Freestanding films of soft matter containing micelles, nanoparticles, polyelectrolyte−surfactant complexes, bilayers, and smectic liquid crystals exhibit stratification. Stepwise thinning and coexisting thick−thin regions associated with drainage via stratification are attributed to the confinement-induced structuring and layering of supramolecular structures, which contribute supramolecular oscillatory structural forces. In this contribution, we elucidate how the addition of salt affects stepwise thinning: step size, number of steps, as well as the shape and size of nanoscopic nonflat structures such as mesas in micellar foam films formed with aqueous solutions of anionic surfactant (sodium dodecyl sulfate (SDS)). The nanoscopic thickness variations and transitions are visualized and analyzed using IDIOM (Interferometry Digital Imaging Optical Microscopy) protocols with exquisite spatiotemporal resolution (thickness ∼1 nm, time <1 ms). In contrast to nanoparticle dispersions that show no influence of salt on step size, we find that the addition of salt to micellar freestanding films results in a decrease in step size as well as the number of stepwise transitions, in addition to changes in nucleation and growth of mesas, all driven by the corresponding change in supramolecular oscillatory structural forces.

22. “Pinch-off Dynamics and Extensional Relaxation Times of Intrinsically Semi-Dilute Polymer Solutions Characterized by Dripping-onto-Substrate (DoS) Rheometry”, J. Dinic, M. Biagioli and V. Sharma*, J. Polymer Sci. Polym. Phys., 55, 1692-1704 (2017). DOI: 10.1002/polb.24388 PDF
Stream-wise velocity-gradients associated with extensional flows arise in thinning liquid necks spontaneously formed during jetting, printing, coating, spraying, atomization, and microfluidic-based drop formation. In this contribution, we employ Dripping-onto-Substrate (DoS) rheometry protocols to measure the extensional rheology response of intrinsically semi-dilute polymer solutions by visualizing and analyzing capillary-driven thinning of a columnar neck formed between a nozzle and a sessile drop. We show that extensional viscosity that quantifies the resistance to stream-wise velocity gradients is orders of magnitude higher than the shear viscosity. Although shear flows only weakly perturb the chain dimensions, extensional flows can strongly stretch and orient the chains, thus influencing both intra- and inter-chain interactions. We find that the extensional relaxation times for intrinsically semi-dilute PEO solutions in a good solvent for five different molecular weights increase linearly with concentration, exhibiting a stronger concentration dependence than observed for dilute solutions, or anticipated by blob models, developed for relaxation of weakly perturbed chains in a good solvent.

21.“Nanoridge Formation and Dynamics of Stratification in Micellar Freestanding Films ”, Y. Zhang and V. Sharma*, Langmuir, 34(3),  1208-1217 (2018). Nanoridge PDF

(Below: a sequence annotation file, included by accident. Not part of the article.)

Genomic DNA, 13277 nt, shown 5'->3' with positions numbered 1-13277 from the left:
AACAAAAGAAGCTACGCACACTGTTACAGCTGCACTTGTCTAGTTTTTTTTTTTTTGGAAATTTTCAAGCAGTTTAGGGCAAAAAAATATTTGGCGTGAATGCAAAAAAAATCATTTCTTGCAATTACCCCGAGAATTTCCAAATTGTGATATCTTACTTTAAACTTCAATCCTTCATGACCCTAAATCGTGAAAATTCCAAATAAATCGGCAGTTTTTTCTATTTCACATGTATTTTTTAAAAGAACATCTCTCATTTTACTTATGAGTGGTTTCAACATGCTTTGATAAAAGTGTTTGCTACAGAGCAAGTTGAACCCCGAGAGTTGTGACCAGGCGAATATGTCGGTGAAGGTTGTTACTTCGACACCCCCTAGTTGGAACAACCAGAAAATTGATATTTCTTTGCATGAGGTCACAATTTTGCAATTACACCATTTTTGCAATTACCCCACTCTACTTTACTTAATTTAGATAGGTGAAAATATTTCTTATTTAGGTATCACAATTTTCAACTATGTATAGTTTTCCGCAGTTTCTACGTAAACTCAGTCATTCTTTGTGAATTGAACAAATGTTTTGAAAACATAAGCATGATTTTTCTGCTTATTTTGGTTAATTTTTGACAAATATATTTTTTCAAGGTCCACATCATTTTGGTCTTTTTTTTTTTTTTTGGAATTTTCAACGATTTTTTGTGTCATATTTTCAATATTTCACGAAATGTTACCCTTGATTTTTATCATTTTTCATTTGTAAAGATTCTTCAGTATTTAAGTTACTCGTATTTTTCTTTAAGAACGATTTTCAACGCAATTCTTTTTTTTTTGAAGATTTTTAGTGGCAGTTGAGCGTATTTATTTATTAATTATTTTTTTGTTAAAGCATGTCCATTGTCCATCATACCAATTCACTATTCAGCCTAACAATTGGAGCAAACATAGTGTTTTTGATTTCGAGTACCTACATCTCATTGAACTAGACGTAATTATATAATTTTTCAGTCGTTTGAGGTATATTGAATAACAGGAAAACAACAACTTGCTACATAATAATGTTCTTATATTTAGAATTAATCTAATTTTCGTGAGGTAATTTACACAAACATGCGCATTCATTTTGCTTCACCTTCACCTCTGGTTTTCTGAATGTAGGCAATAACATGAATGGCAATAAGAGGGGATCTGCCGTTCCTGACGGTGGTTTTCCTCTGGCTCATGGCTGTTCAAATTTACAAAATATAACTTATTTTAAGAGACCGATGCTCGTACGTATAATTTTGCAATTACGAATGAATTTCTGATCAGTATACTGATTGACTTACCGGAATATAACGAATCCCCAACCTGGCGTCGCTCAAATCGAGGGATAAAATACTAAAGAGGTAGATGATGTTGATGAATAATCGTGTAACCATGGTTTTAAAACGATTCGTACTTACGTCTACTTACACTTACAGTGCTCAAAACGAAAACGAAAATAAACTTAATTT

Freestanding films (thickness <100 nm), stabilized by surfactants above the critical micelle concentration, exhibit stratification or stepwise thinning. Stratification proceeds by formation of thinner domains that grow at the expense of surrounding films. In this Article, we address several longstanding challenges related to the experimental characterization and theoretical description of thickness variations, forces, fluxes and flows underlying stratification. We show that nanoridges form and grow at the moving front around expanding domains, and we visualize their shape evolution using Interferometry Digital Imaging Optical Microscopy (IDIOM) protocols with an unprecedented spatiotemporal resolution (thickness <10 nm, time <1 ms). We develop a theoretical model for drainage via stratification under the influence of supramolecular oscillatory surface forces arising from the confinement-induced layering of micelles, and we show that the nanoridge growth and domain expansion dynamics can be modeled quantitatively.

20. “Pinch-off Dynamics and Dripping-onto-Substrate (DoS) Rheometry of Complex Fluids”, J. Dinic, L. N. Jimenez and V. Sharma*, Lab Chip, 17, 460-473, 2017. DoS Rheometry PDF
Characterization of pinch-off dynamics and the response to both shear and extensional flows that influence drop formation/deposition in microfluidic and printing applications requires bespoke instrumentation not available, or easily replicated, in most laboratories. Here we show that dripping-onto-substrate (DoS) rheometry protocols that involve visualization and analysis of capillary-driven thinning and pinch-off dynamics of a columnar neck formed between a nozzle and a sessile drop can be used for measuring shear viscosity, power law index, extensional viscosity, relaxation time and the most relevant processing timescale for printing. We showcase the versatility of DoS rheometry by characterizing and contrasting the pinch-off dynamics of a wide spectrum of simple and complex fluids: water, printing inks, semi-dilute polymer solutions, yield stress fluids, food materials and cosmetics. We show that DoS rheometry enables characterization of low viscosity printing inks and polymer solutions that are beyond the measurable range of commercially-available capillary break-up extensional rheometer (CaBER). We show that for high viscosity fluids, DoS rheometry can be implemented relatively inexpensively using an off-the-shelf digital camera, and for many complex fluids, similar power law scaling exponent describes both neck thinning dynamics and the shear thinning response.